The relative ease of restoring coral only seems to add to Monty’s frustration with the status quo of fisheries management. Unscientific regulations, he argues, not only unwittingly stifle fish productivity, but also threaten his livelihood, while ignoring habitat and the legacy of destruction from past commercial fishing practices.

“I mean these are coral reefs in 80 -100 feet of water just off the coast of Maryland, Delaware and Virginia. They’re beautiful places, but they’ve been torn apart," Monty says, referring to past decades of unregulated bottom trawling and dredging.

"Where we’re going this morning was once a reef measured in square miles. What’s left can be measured in square yards. That might’ve been pretty important to fish,” Monty adds with a rueful laugh.

“We’re trying to figure out how much coral patch habitat remains out here,” Jay says. “We know what is left is significant and needs to be conserved, but first we need to know where it is.”

Whatever Jay is about to say next is swallowed by a sudden screech and a chorus of shouts from the deck below.

Dolphins and Flounders and Sea Bass, Oh My

As all eyes on board turn to the screaming reel of a trolling rig, the two Jakes once again spring into action. Knox hands off the rod to a young angler named Doug, who reels in a 20-pound mahi-mahi painted in iridescent blues and greens. This lucky strike en route to Monty's target sites seems a good omen for the day of bottom-fishing ahead.

A short time later, we’re overtaken by a pod of Atlantic spotted dolphins. They disappear almost as suddenly as they appeared, but then Monty announces over the loudspeaker that they’re directly under the bow. He's cut the engine to about six knots, enabling the dolphins to surf the waves created by the bow slicing through the water.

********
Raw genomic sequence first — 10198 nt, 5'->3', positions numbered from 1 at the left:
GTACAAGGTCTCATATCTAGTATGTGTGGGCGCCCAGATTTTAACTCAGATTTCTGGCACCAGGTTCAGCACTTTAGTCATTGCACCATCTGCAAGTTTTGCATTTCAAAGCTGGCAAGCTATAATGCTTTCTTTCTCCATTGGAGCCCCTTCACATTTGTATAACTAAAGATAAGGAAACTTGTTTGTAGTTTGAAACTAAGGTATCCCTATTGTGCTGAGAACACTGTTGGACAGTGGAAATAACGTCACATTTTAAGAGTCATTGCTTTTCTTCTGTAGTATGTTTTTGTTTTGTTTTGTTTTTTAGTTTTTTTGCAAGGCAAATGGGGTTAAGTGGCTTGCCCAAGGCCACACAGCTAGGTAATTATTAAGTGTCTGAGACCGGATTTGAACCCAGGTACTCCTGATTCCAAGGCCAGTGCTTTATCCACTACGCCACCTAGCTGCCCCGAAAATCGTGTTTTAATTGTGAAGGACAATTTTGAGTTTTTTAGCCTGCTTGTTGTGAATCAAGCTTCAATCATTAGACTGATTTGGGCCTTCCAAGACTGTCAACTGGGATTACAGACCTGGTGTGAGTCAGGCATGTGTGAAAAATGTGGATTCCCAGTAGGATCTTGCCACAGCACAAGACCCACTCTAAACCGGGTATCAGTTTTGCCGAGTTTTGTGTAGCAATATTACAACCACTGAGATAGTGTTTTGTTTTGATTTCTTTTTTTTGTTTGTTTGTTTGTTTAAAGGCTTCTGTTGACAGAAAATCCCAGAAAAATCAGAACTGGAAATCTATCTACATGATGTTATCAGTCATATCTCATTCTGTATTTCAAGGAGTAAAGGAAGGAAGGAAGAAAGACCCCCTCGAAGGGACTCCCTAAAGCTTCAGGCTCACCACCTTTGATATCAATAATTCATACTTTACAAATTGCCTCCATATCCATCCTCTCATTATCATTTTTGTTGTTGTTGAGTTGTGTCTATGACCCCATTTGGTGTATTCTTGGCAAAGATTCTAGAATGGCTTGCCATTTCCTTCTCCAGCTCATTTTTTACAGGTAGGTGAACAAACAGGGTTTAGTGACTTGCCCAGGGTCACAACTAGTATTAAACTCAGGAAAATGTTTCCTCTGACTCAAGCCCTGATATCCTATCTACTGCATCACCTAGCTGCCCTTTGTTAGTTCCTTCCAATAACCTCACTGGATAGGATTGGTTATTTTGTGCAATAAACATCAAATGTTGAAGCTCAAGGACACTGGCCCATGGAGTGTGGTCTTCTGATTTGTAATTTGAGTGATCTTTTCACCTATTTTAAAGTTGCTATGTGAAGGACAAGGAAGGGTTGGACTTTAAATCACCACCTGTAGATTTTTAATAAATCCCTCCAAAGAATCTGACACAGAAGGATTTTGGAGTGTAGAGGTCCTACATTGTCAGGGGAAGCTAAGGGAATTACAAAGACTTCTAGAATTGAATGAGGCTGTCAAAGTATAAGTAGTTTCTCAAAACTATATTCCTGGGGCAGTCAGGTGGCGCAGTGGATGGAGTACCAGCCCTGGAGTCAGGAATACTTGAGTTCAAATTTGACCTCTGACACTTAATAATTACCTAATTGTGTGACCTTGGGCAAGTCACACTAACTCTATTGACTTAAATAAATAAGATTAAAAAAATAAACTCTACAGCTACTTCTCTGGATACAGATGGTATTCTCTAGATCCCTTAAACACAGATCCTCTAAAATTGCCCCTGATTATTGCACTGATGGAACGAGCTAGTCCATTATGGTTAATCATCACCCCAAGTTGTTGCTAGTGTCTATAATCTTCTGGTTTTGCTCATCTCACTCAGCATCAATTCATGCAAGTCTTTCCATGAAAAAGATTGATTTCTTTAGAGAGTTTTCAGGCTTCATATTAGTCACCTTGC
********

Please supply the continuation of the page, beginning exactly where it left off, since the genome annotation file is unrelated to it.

Everyone scrambles forward and stretches over the railing to watch as at least five dolphins put on a 10-minute show. When Monty stops the boat, the dolphins mill around the bow for several moments, seemingly disappointed that the game ended so soon. But for the anglers on board, the fun is only beginning.

Over the course of the afternoon, Monty will drop anchor over a series of shipwrecks and patches of coral. By the time we return to dock around 4 p.m., the smiling anglers on board have reeled in plenty of sea bass, along with several flounders and red hake, for a hearty fish fry back home.

As the customers disembark the Morning Star, a team of divers with camera gear prepares to board. Monty’s quest to document, protect and restore the precious coral habitats that sustain reef fish goes on.

“Over the next year, we’ll have an explosion of new mapping,” Jay says. The goal will be to distill terabytes of data to reveal the mid-Atlantic’s most essential places for people and fish. “Rather than locking up nature, we’re talking about eyes-wide-open decisions about how we can keep using our ocean without using it up.”

Monty sums up the essence of the task ahead: “What we need to do is turn the ocean blue and fill it with fish.”


Based in Charlottesville, Virginia, Daniel White is a Conservancy senior writer and editor of Passport to Nature.